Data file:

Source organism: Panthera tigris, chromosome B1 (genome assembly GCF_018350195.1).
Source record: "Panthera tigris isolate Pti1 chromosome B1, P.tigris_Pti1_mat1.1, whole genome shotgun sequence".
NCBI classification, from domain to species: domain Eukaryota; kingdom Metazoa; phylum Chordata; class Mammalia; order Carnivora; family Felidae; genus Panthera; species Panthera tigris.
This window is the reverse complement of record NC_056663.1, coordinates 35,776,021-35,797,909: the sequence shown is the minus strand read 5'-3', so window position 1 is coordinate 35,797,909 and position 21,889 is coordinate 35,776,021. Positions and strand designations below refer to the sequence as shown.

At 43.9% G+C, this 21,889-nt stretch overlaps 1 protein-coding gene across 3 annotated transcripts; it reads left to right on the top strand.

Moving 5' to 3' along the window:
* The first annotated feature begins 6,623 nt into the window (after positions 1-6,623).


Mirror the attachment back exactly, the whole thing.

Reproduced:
Source organism: Panthera tigris, chromosome B1 (genome assembly GCF_018350195.1).
Source record: "Panthera tigris isolate Pti1 chromosome B1, P.tigris_Pti1_mat1.1, whole genome shotgun sequence".
NCBI classification, from domain to species: domain Eukaryota; kingdom Metazoa; phylum Chordata; class Mammalia; order Carnivora; family Felidae; genus Panthera; species Panthera tigris.
This window is the reverse complement of record NC_056663.1, coordinates 35,776,021-35,797,909: the sequence shown is the minus strand read 5'-3', so window position 1 is coordinate 35,797,909 and position 21,889 is coordinate 35,776,021. Positions and strand designations below refer to the sequence as shown.

At 43.9% G+C, this 21,889-nt stretch overlaps 1 protein-coding gene across 3 annotated transcripts; it reads left to right on the top strand.

Moving 5' to 3' along the window:
* The first annotated feature begins 6,623 nt into the window (after positions 1-6,623).